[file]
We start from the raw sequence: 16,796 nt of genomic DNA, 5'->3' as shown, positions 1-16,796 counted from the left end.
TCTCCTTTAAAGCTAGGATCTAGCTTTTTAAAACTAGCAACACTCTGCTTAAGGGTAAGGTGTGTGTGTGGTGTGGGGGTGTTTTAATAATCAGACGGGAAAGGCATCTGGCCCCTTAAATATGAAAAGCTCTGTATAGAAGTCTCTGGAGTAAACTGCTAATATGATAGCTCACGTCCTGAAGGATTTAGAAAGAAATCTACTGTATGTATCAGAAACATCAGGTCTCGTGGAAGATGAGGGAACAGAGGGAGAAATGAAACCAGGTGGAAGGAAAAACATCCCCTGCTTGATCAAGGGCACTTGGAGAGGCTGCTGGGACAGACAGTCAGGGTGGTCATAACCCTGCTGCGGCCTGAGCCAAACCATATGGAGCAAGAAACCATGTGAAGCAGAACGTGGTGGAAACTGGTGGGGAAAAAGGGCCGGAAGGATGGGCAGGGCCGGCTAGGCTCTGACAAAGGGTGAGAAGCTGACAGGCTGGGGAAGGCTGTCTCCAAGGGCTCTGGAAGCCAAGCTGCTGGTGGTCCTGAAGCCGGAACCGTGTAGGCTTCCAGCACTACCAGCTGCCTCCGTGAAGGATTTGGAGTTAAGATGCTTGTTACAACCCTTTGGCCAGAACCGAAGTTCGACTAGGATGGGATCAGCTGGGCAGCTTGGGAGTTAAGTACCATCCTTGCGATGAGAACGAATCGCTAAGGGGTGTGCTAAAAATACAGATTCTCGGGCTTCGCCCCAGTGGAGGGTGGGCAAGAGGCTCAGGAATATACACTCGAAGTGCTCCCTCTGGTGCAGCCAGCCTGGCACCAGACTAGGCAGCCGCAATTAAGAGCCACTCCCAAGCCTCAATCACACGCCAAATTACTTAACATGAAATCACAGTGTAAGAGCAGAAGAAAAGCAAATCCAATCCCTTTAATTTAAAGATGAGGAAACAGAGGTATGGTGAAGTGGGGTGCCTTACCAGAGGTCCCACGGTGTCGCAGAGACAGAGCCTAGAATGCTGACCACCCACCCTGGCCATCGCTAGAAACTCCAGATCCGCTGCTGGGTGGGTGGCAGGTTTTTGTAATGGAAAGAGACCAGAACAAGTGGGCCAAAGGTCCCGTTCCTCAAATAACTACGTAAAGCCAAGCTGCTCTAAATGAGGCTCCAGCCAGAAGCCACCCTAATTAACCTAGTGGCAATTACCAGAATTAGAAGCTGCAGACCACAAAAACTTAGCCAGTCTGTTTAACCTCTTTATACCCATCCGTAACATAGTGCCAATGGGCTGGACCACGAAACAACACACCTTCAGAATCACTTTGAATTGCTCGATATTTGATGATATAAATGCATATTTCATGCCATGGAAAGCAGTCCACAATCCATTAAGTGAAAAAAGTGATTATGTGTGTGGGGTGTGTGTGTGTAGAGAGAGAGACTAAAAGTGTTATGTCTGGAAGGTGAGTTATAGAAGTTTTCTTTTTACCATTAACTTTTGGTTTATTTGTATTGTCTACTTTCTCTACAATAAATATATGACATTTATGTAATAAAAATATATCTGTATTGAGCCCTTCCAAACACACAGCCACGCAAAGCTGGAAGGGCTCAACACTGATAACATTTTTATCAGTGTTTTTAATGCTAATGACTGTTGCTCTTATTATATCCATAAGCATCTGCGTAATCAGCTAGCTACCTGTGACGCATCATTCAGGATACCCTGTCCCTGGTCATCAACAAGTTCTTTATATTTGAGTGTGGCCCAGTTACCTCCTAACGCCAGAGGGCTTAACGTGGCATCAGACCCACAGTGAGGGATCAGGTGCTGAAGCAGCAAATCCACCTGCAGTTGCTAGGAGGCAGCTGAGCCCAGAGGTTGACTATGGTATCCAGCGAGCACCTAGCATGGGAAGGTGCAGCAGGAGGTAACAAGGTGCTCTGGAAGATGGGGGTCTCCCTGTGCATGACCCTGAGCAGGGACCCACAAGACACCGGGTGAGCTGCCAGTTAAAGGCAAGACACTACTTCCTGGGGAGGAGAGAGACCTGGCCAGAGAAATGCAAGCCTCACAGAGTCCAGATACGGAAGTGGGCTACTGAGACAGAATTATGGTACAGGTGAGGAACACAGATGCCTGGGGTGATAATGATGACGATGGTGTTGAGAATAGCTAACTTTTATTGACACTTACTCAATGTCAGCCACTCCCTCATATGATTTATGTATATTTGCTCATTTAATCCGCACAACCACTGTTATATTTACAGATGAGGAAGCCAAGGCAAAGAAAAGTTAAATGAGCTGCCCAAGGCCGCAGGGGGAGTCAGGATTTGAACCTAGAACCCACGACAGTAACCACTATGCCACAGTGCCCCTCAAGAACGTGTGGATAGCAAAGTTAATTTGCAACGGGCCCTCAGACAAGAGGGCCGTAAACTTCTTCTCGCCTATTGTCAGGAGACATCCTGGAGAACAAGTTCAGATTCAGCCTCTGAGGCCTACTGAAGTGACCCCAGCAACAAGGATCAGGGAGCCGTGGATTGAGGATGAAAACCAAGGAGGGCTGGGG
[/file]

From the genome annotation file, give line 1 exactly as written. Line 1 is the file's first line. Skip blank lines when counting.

We start from the raw sequence: 16,796 nt of genomic DNA, 5'->3' as shown, positions 1-16,796 counted from the left end.